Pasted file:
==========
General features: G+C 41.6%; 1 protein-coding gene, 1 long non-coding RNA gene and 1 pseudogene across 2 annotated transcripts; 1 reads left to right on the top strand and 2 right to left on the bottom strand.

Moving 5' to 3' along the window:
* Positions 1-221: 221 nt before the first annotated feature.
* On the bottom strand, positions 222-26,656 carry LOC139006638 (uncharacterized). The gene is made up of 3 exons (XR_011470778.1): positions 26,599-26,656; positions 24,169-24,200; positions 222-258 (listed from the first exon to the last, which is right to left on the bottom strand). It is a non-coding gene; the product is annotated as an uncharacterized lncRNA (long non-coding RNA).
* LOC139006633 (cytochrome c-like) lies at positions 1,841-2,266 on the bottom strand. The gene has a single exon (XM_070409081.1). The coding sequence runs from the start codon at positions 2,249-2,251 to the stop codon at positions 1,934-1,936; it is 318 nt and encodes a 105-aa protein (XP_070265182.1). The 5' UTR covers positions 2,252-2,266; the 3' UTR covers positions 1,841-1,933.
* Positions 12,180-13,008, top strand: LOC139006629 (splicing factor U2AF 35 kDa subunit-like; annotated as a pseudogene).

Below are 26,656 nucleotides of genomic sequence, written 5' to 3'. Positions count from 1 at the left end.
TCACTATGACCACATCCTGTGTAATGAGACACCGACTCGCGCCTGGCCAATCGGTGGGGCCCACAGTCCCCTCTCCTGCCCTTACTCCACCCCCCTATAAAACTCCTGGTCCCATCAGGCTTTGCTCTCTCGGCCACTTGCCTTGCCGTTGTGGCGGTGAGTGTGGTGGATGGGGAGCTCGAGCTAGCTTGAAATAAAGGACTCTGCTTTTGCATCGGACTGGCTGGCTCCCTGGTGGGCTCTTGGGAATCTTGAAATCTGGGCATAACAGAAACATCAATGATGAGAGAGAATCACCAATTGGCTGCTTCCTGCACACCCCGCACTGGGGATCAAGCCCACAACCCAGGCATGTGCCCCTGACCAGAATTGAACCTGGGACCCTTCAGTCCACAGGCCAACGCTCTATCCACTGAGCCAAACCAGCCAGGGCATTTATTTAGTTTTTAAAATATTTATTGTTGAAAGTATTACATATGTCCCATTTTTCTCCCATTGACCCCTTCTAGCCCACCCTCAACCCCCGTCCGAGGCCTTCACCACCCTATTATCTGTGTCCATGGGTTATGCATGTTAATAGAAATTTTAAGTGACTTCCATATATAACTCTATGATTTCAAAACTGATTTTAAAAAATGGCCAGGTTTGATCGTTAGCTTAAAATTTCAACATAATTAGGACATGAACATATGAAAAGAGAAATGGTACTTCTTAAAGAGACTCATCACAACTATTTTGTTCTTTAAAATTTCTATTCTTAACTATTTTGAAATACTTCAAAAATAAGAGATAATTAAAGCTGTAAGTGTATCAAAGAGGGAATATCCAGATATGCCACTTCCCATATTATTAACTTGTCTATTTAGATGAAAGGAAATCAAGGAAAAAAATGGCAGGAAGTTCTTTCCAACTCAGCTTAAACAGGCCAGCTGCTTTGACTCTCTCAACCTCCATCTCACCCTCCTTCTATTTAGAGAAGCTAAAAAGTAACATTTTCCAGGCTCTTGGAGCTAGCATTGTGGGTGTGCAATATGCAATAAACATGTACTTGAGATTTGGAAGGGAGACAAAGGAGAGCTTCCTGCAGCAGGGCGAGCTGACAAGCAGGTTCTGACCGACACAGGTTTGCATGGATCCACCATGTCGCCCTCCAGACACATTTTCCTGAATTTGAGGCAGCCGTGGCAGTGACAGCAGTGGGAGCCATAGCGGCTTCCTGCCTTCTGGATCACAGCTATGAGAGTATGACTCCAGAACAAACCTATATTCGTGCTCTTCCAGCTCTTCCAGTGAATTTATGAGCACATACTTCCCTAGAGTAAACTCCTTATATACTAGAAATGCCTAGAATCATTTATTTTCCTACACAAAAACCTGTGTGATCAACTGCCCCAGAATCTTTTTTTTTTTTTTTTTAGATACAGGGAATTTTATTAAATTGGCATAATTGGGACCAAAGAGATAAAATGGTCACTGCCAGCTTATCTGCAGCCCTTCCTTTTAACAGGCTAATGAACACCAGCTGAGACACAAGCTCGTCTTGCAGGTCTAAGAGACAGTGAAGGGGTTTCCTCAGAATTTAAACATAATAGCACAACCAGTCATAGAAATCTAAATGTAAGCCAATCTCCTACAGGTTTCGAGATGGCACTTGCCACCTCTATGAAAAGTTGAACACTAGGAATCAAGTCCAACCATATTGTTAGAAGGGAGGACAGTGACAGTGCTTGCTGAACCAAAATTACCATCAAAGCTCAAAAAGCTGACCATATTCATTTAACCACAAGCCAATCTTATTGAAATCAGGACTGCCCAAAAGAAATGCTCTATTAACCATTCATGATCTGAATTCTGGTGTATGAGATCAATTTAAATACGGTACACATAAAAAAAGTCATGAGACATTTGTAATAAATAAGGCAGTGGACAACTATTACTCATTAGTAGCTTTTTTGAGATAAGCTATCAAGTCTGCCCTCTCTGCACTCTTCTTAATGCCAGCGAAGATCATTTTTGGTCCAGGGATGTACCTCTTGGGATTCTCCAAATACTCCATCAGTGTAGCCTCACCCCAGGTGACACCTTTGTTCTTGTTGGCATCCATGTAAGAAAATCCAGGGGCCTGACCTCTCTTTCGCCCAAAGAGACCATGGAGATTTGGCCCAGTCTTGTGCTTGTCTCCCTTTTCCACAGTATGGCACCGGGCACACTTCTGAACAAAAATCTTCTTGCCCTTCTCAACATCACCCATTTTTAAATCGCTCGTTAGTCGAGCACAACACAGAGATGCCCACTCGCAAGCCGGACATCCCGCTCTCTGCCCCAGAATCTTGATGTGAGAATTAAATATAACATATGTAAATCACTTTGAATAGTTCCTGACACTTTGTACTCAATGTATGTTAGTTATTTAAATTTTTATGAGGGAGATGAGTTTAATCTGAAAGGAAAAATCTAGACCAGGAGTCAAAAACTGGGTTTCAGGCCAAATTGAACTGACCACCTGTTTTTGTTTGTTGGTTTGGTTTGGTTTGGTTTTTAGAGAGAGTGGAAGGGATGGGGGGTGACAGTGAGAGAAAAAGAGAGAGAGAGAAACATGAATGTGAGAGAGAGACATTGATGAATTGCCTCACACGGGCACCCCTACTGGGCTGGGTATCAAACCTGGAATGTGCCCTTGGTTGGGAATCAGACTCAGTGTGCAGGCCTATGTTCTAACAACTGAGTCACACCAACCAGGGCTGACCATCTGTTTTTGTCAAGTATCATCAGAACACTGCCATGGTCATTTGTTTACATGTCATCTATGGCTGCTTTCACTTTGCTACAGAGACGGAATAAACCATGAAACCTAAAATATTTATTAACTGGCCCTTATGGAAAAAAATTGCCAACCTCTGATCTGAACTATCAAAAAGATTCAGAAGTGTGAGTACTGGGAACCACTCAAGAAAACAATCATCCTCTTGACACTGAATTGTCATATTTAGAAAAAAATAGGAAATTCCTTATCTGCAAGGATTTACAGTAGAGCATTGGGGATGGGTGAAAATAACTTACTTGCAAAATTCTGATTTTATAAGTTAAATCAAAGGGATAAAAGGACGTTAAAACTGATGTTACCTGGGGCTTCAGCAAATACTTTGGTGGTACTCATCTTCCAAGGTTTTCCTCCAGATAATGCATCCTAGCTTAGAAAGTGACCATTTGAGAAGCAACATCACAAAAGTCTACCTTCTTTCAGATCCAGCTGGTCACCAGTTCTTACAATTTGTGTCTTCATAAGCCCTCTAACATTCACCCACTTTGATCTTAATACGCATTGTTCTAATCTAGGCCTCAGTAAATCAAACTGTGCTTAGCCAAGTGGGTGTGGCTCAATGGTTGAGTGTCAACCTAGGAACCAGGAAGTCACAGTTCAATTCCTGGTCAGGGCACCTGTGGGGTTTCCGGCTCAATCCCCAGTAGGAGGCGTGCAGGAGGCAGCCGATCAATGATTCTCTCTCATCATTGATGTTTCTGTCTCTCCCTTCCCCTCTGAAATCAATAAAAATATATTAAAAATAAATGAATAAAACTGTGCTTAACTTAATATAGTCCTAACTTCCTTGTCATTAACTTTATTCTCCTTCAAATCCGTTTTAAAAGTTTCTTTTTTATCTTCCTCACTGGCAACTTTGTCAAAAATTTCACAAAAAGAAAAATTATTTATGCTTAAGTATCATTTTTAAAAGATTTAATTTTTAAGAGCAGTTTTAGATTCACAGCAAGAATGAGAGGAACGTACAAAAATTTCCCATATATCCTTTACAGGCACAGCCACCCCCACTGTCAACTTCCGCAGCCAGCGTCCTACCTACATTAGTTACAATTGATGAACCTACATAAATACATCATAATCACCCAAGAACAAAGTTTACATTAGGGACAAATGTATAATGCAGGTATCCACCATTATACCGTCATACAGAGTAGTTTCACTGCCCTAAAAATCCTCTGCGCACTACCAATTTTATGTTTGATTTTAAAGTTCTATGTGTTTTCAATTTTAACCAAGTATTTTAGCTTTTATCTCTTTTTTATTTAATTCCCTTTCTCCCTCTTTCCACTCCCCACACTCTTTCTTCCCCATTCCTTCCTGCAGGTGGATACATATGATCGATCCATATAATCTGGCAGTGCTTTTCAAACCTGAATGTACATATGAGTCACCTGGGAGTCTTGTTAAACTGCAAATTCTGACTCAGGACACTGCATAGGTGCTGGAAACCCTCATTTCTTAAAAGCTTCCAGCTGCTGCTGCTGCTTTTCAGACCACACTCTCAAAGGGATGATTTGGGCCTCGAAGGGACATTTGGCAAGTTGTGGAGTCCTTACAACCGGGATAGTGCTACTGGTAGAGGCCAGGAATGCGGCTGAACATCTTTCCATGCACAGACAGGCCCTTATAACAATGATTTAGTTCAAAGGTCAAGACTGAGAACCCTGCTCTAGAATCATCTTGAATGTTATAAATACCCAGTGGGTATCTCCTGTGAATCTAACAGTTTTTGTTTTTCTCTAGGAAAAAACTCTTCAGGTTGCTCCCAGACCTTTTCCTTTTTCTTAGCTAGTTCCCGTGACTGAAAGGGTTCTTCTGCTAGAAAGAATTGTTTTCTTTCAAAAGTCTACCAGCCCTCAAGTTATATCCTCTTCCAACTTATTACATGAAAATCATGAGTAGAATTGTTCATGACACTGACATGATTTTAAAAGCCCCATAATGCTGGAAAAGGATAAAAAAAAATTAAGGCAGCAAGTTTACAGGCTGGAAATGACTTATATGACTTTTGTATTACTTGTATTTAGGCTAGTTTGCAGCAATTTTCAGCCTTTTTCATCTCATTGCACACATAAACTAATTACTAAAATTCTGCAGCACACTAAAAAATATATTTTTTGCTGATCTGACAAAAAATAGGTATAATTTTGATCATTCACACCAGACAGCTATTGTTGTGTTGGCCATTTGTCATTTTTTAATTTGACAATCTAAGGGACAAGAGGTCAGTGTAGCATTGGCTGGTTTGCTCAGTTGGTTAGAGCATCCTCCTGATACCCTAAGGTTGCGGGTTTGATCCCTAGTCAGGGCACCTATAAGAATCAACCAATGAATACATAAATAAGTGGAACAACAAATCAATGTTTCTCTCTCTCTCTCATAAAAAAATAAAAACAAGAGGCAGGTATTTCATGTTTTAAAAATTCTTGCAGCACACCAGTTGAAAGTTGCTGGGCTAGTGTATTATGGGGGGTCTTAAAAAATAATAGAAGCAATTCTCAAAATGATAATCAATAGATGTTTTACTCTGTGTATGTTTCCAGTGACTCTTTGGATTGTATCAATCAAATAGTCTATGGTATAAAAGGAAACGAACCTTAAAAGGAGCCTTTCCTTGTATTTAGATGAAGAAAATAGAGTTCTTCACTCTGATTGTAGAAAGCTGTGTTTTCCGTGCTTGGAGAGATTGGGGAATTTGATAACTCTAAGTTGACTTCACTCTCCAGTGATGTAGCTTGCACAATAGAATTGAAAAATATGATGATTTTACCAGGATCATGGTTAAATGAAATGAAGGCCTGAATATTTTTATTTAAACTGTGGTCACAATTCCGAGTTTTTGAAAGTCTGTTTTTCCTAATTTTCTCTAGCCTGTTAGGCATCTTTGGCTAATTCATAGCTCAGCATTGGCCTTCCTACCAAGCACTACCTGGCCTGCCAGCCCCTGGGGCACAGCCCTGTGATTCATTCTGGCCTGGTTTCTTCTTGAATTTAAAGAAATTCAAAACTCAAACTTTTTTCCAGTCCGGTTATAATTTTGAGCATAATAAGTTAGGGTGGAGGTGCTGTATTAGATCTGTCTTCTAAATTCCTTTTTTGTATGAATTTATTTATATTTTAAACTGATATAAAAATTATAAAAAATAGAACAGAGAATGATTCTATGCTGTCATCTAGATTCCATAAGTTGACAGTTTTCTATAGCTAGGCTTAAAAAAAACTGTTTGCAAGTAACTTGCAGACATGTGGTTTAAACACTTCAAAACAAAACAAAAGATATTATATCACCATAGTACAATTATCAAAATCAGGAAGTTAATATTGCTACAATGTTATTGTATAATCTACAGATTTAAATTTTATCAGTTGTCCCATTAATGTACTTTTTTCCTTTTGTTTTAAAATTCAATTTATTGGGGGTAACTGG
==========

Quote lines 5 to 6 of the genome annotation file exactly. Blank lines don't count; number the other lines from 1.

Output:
* LOC139006633 (cytochrome c-like) lies at positions 1,841-2,266 on the bottom strand. The gene has a single exon (XM_070409081.1). The coding sequence runs from the start codon at positions 2,249-2,251 to the stop codon at positions 1,934-1,936; it is 318 nt and encodes a 105-aa protein (XP_070265182.1). The 5' UTR covers positions 2,252-2,266; the 3' UTR covers positions 1,841-1,933.
* Positions 12,180-13,008, top strand: LOC139006629 (splicing factor U2AF 35 kDa subunit-like; annotated as a pseudogene).